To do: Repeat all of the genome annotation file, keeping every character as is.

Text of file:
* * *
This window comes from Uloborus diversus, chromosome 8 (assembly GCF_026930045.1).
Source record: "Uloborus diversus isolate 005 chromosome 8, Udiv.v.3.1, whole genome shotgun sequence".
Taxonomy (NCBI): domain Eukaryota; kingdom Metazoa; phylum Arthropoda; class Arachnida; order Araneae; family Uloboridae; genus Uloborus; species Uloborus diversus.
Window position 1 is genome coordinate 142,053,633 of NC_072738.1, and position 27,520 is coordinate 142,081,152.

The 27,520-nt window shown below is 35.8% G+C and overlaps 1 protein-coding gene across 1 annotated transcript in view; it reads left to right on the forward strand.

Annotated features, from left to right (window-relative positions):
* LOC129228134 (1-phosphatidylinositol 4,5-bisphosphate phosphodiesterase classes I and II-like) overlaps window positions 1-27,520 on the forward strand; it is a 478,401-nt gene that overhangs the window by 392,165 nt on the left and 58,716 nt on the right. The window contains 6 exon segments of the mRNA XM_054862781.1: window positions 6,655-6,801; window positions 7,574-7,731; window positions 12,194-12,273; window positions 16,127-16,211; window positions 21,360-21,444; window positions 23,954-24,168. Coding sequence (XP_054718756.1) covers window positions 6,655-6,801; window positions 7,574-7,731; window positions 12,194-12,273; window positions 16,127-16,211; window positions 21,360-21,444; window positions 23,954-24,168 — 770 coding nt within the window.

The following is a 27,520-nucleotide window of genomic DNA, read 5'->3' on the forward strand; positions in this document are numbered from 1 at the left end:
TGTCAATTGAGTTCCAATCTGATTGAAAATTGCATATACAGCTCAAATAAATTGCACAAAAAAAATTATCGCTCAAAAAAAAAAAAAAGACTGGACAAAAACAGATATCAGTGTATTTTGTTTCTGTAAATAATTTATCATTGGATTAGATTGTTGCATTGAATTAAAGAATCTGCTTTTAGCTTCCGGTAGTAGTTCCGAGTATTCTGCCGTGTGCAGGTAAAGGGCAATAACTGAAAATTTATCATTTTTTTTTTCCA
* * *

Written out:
This window comes from Uloborus diversus, chromosome 8 (assembly GCF_026930045.1).
Source record: "Uloborus diversus isolate 005 chromosome 8, Udiv.v.3.1, whole genome shotgun sequence".
Taxonomy (NCBI): domain Eukaryota; kingdom Metazoa; phylum Arthropoda; class Arachnida; order Araneae; family Uloboridae; genus Uloborus; species Uloborus diversus.
Window position 1 is genome coordinate 142,053,633 of NC_072738.1, and position 27,520 is coordinate 142,081,152.

The 27,520-nt window shown below is 35.8% G+C and overlaps 1 protein-coding gene across 1 annotated transcript in view; it reads left to right on the forward strand.

Annotated features, from left to right (window-relative positions):
* LOC129228134 (1-phosphatidylinositol 4,5-bisphosphate phosphodiesterase classes I and II-like) overlaps window positions 1-27,520 on the forward strand; it is a 478,401-nt gene that overhangs the window by 392,165 nt on the left and 58,716 nt on the right. The window contains 6 exon segments of the mRNA XM_054862781.1: window positions 6,655-6,801; window positions 7,574-7,731; window positions 12,194-12,273; window positions 16,127-16,211; window positions 21,360-21,444; window positions 23,954-24,168. Coding sequence (XP_054718756.1) covers window positions 6,655-6,801; window positions 7,574-7,731; window positions 12,194-12,273; window positions 16,127-16,211; window positions 21,360-21,444; window positions 23,954-24,168 — 770 coding nt within the window.

The following is a 27,520-nucleotide window of genomic DNA, read 5'->3' on the forward strand; positions in this document are numbered from 1 at the left end:
TGTCAATTGAGTTCCAATCTGATTGAAAATTGCATATACAGCTCAAATAAATTGCACAAAAAAAATTATCGCTCAAAAAAAAAAAAAAGACTGGACAAAAACAGATATCAGTGTATTTTGTTTCTGTAAATAATTTATCATTGGATTAGATTGTTGCATTGAATTAAAGAATCTGCTTTTAGCTTCCGGTAGTAGTTCCGAGTATTCTGCCGTGTGCAGGTAAAGGGCAATAACTGAAAATTTATCATTTTTTTTTTCCA